The Rumors of the Death of Sci-Fi…

I’ve been reading a lot of science fiction literature lately. Like many geeks, I’ve spent years enjoying it in small doses in movies and on TV, but going right to the source of the genre, so to speak, has been an enlightening experience. I’ve been very surprised at how much of the material in Douglas Adams’ “The Hitchhikers Guide to the Galaxy” has been (flatteringly) ‘adapted’ over and over again for the last 25 years. And a read of Joe Haldeman’s “The Forever War”, a Vietnam-era classic, makes one feel as though war is the same no matter what year it is. But the age of originality in science fiction isn’t over.

Joe Haldeman, has been an active writer for 30 years. His recent work “Camouflage”, which was written just over five years ago, is a strange tale. I don’t think I’ve read, seen, or heard anything quite like this one. If “Interview With A Vampire” were crossed with “Cocoon” you’d still need to add a bit of “An American Werewolf In London” and a touch of “Jaws” before you had the whole store. This story featured a megawatt space laser, piles of hashish, a hammerhead shark biting a hole in a boat, an arm being severed by a shotgun blast, and multiple cases of sexual deviancy. He hasn’t lost his spark.

Stephen King is another fantastic science fiction writer. While he’s considered a horror writer by most, a great deal of Stephen King’s writings are in the style of the great H.P. Lovecraft, a man who’s work is equally as haunting as it is full of ingenious scientific descriptions of the paranormal. I would contend that most of King’s reputation as a horror writer comes from his ability to develop atmosphere in a story as exemplified by the 1980 short story “The Mist”, in which a military project opens a gateway to another dimension, unleashing unspeakable things into our realm.

Another fine example of King’s science fiction work is the 1986 novel “It”, about an alien intelligence which preys on the youth of a sleepy town, driving those which witness its true form to madness. Speaking of aliens, the 1987 novel “The Tommyknockers” is about an alien spacecraft buried beneath the seemingly benevolent soils of a quiet Maine town. And speaking of Maine, the 2001 novel “The Dreamcatcher” is about a species of aliens which intends to destroy humanity through its water supply after crashing their ship in the backwoods of King’s home state. The theme here is that Stephen King is still publishing science fiction works which most fans would consider relevant to the genre, most recently with his thousand-plus-page epic, “Under the Dome”.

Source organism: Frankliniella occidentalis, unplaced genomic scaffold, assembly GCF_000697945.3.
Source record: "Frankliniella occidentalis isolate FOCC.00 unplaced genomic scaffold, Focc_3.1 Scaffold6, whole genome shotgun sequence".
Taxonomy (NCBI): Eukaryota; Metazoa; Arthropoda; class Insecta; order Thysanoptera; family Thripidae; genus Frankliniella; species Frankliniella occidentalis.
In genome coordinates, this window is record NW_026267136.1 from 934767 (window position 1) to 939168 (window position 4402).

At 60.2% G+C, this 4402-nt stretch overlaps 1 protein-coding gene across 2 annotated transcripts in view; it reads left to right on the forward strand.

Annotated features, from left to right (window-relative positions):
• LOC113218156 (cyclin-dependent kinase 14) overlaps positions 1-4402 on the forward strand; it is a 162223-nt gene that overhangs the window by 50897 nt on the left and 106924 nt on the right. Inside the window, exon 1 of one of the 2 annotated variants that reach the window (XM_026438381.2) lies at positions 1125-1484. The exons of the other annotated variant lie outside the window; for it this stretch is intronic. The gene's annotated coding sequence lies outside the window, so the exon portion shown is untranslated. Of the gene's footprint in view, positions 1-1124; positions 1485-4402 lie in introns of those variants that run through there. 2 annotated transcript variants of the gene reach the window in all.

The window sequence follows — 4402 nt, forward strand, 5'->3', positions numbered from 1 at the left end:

It’s worth mentioning that H.P. Lovecraft is the grandfather of American Horror. He also happens to be, in the opinion of the writer, the grandfather of American Sci-Fi. The list of people who consider him an influence is like the list of people in the music world that call The Beatles an influence. Do yourself a favor and read his work *DURING THE DAY* unless you have the uncanny ability to turn off your brain right before you go to sleep. I guarantee you’ll never have a reason to feel comfortable in the dark again.

Contemporary science fiction is alive and well! Sure there’s a few Solaris remake in our future, and there’s probably going to be another Ghostbusters movie some day. I’m sure “The Forever War” will make its way to the silver screen eventually as well. But there’s original work to be had out there on the shelves of your local kindle! The rumors of the death of Sci-Fi (if there are any…) are greatly exaggerated.


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